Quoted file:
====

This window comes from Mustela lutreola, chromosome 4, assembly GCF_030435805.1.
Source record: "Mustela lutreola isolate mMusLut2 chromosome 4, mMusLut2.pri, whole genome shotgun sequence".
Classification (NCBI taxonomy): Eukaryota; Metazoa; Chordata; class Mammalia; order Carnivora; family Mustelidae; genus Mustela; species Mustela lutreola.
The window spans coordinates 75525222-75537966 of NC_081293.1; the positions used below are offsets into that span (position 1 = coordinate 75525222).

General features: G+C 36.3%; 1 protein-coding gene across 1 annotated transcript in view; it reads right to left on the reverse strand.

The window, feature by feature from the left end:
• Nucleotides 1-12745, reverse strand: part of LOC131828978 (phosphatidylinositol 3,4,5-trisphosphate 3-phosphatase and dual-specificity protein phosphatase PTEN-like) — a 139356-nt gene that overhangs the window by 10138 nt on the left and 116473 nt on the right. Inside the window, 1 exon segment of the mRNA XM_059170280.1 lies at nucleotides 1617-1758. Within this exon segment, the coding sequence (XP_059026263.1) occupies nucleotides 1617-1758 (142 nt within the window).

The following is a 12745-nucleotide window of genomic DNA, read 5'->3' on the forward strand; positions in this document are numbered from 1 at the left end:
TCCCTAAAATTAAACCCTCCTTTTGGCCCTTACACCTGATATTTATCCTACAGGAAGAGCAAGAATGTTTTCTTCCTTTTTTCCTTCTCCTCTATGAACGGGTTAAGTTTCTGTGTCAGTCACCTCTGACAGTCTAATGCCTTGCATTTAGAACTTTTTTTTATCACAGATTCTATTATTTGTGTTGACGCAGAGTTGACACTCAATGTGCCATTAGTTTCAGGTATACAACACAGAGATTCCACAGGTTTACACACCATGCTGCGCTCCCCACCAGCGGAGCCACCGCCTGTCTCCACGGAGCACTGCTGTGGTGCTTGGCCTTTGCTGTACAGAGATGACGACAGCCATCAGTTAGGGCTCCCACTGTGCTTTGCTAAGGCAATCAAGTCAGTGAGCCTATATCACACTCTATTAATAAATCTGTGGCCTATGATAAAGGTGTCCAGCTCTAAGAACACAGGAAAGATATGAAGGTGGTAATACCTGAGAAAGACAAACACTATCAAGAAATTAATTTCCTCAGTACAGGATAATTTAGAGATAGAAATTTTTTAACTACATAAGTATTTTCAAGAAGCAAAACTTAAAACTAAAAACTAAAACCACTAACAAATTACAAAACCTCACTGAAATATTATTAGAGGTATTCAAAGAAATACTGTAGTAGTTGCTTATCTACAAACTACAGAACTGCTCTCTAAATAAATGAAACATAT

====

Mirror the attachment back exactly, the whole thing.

This window comes from Mustela lutreola, chromosome 4, assembly GCF_030435805.1.
Source record: "Mustela lutreola isolate mMusLut2 chromosome 4, mMusLut2.pri, whole genome shotgun sequence".
Classification (NCBI taxonomy): Eukaryota; Metazoa; Chordata; class Mammalia; order Carnivora; family Mustelidae; genus Mustela; species Mustela lutreola.
The window spans coordinates 75525222-75537966 of NC_081293.1; the positions used below are offsets into that span (position 1 = coordinate 75525222).

General features: G+C 36.3%; 1 protein-coding gene across 1 annotated transcript in view; it reads right to left on the reverse strand.

The window, feature by feature from the left end:
• Nucleotides 1-12745, reverse strand: part of LOC131828978 (phosphatidylinositol 3,4,5-trisphosphate 3-phosphatase and dual-specificity protein phosphatase PTEN-like) — a 139356-nt gene that overhangs the window by 10138 nt on the left and 116473 nt on the right. Inside the window, 1 exon segment of the mRNA XM_059170280.1 lies at nucleotides 1617-1758. Within this exon segment, the coding sequence (XP_059026263.1) occupies nucleotides 1617-1758 (142 nt within the window).

The following is a 12745-nucleotide window of genomic DNA, read 5'->3' on the forward strand; positions in this document are numbered from 1 at the left end:
TCCCTAAAATTAAACCCTCCTTTTGGCCCTTACACCTGATATTTATCCTACAGGAAGAGCAAGAATGTTTTCTTCCTTTTTTCCTTCTCCTCTATGAACGGGTTAAGTTTCTGTGTCAGTCACCTCTGACAGTCTAATGCCTTGCATTTAGAACTTTTTTTTATCACAGATTCTATTATTTGTGTTGACGCAGAGTTGACACTCAATGTGCCATTAGTTTCAGGTATACAACACAGAGATTCCACAGGTTTACACACCATGCTGCGCTCCCCACCAGCGGAGCCACCGCCTGTCTCCACGGAGCACTGCTGTGGTGCTTGGCCTTTGCTGTACAGAGATGACGACAGCCATCAGTTAGGGCTCCCACTGTGCTTTGCTAAGGCAATCAAGTCAGTGAGCCTATATCACACTCTATTAATAAATCTGTGGCCTATGATAAAGGTGTCCAGCTCTAAGAACACAGGAAAGATATGAAGGTGGTAATACCTGAGAAAGACAAACACTATCAAGAAATTAATTTCCTCAGTACAGGATAATTTAGAGATAGAAATTTTTTAACTACATAAGTATTTTCAAGAAGCAAAACTTAAAACTAAAAACTAAAACCACTAACAAATTACAAAACCTCACTGAAATATTATTAGAGGTATTCAAAGAAATACTGTAGTAGTTGCTTATCTACAAACTACAGAACTGCTCTCTAAATAAATGAAACATAT